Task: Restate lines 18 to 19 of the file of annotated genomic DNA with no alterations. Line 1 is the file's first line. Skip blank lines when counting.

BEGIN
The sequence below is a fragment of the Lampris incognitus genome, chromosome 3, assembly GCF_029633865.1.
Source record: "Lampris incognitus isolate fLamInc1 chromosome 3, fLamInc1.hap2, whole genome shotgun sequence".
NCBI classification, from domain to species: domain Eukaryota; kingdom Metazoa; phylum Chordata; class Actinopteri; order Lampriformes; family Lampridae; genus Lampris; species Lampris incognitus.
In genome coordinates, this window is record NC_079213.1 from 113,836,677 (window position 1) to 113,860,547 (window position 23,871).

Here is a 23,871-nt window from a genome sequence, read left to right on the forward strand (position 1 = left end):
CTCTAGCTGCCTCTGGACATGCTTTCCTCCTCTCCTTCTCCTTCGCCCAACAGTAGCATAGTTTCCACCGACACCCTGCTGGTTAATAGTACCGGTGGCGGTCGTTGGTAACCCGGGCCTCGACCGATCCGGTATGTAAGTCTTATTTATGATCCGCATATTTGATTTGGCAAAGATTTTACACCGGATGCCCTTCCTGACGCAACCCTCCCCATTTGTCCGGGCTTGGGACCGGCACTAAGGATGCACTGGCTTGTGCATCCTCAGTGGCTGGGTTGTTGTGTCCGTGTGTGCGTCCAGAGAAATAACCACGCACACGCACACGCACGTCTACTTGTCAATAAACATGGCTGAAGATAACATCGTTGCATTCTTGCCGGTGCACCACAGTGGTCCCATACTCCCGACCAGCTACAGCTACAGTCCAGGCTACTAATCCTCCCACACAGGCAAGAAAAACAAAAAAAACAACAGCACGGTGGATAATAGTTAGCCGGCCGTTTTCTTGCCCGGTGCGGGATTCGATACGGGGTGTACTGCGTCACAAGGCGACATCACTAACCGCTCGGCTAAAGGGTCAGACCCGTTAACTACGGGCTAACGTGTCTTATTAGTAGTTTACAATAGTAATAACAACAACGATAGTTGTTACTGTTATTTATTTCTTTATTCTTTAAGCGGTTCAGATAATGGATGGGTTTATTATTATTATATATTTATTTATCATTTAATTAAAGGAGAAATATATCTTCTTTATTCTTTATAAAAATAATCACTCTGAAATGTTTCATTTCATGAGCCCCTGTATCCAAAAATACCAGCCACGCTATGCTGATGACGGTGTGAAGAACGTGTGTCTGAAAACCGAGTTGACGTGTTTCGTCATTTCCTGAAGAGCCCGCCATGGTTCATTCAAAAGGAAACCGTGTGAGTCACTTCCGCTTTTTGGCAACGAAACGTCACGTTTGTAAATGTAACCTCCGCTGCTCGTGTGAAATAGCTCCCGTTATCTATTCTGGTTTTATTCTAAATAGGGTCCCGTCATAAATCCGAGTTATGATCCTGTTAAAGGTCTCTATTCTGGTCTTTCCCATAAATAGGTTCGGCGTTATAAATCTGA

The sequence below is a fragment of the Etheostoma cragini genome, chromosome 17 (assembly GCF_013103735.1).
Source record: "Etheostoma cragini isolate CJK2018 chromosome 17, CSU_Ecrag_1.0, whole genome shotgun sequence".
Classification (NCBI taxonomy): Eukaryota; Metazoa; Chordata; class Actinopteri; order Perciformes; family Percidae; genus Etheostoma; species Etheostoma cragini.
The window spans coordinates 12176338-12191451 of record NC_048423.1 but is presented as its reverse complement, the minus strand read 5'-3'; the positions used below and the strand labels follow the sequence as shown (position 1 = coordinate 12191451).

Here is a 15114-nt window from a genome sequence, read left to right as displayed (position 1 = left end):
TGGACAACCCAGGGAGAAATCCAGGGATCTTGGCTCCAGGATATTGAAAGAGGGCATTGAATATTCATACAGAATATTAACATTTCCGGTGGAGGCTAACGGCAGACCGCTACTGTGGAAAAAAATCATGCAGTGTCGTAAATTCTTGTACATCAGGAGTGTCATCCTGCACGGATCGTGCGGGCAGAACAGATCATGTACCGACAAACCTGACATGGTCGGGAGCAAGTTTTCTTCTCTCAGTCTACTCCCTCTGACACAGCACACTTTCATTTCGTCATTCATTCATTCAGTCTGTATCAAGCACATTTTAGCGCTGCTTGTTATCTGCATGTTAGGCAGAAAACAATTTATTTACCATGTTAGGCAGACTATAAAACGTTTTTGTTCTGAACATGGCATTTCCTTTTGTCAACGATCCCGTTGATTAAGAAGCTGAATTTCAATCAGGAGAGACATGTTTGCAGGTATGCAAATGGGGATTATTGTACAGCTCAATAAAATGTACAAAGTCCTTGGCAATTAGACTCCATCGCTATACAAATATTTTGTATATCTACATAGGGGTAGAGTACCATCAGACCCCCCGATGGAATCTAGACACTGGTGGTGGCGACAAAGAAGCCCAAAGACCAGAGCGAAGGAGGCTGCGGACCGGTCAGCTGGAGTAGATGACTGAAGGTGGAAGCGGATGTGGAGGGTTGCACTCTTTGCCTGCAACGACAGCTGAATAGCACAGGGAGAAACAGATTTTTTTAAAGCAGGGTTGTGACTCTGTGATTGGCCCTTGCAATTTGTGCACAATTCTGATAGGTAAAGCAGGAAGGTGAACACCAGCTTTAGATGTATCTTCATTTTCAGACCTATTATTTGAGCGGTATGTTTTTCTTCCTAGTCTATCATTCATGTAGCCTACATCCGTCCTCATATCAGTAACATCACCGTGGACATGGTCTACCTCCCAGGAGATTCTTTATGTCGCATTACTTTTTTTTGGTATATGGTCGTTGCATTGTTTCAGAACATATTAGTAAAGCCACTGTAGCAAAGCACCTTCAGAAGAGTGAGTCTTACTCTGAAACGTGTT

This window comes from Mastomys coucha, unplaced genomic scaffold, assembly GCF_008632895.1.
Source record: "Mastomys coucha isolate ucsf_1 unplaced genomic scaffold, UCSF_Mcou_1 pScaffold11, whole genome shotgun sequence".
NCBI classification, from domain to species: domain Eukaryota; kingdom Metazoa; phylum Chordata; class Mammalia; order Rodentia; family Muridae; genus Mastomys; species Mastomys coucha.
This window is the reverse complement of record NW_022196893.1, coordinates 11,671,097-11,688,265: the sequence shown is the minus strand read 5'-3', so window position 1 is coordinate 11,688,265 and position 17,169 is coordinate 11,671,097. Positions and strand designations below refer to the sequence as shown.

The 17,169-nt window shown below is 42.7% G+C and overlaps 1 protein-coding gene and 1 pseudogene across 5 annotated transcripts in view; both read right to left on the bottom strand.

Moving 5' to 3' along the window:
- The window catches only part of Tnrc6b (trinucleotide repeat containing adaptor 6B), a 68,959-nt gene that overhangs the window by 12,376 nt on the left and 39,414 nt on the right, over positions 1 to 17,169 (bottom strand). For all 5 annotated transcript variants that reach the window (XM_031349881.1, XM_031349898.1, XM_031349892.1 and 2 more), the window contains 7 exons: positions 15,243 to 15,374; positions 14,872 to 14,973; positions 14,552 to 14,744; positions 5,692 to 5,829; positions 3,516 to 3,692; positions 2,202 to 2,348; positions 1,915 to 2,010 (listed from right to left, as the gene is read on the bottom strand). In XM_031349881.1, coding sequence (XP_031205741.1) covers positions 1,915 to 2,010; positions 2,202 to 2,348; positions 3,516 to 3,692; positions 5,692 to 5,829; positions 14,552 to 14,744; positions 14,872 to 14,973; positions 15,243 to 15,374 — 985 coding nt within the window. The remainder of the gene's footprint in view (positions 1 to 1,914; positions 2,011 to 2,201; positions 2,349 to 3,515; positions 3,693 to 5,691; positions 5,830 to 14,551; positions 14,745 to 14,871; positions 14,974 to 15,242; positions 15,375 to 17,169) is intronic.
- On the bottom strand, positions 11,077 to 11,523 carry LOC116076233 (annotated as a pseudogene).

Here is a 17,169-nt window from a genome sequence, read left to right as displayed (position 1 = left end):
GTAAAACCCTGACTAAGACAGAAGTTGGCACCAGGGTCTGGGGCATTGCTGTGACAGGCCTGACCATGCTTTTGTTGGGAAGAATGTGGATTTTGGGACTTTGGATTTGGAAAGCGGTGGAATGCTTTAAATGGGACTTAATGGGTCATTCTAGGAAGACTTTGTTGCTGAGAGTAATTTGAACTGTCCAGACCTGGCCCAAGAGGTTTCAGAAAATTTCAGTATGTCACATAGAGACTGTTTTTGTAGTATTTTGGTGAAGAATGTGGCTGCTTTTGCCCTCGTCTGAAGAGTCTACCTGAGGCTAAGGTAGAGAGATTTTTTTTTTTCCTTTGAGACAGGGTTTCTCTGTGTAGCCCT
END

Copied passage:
Moving 5' to 3' along the window:
- The window catches only part of Tnrc6b (trinucleotide repeat containing adaptor 6B), a 68,959-nt gene that overhangs the window by 12,376 nt on the left and 39,414 nt on the right, over positions 1 to 17,169 (bottom strand). For all 5 annotated transcript variants that reach the window (XM_031349881.1, XM_031349898.1, XM_031349892.1 and 2 more), the window contains 7 exons: positions 15,243 to 15,374; positions 14,872 to 14,973; positions 14,552 to 14,744; positions 5,692 to 5,829; positions 3,516 to 3,692; positions 2,202 to 2,348; positions 1,915 to 2,010 (listed from right to left, as the gene is read on the bottom strand). In XM_031349881.1, coding sequence (XP_031205741.1) covers positions 1,915 to 2,010; positions 2,202 to 2,348; positions 3,516 to 3,692; positions 5,692 to 5,829; positions 14,552 to 14,744; positions 14,872 to 14,973; positions 15,243 to 15,374 — 985 coding nt within the window. The remainder of the gene's footprint in view (positions 1 to 1,914; positions 2,011 to 2,201; positions 2,349 to 3,515; positions 3,693 to 5,691; positions 5,830 to 14,551; positions 14,745 to 14,871; positions 14,974 to 15,242; positions 15,375 to 17,169) is intronic.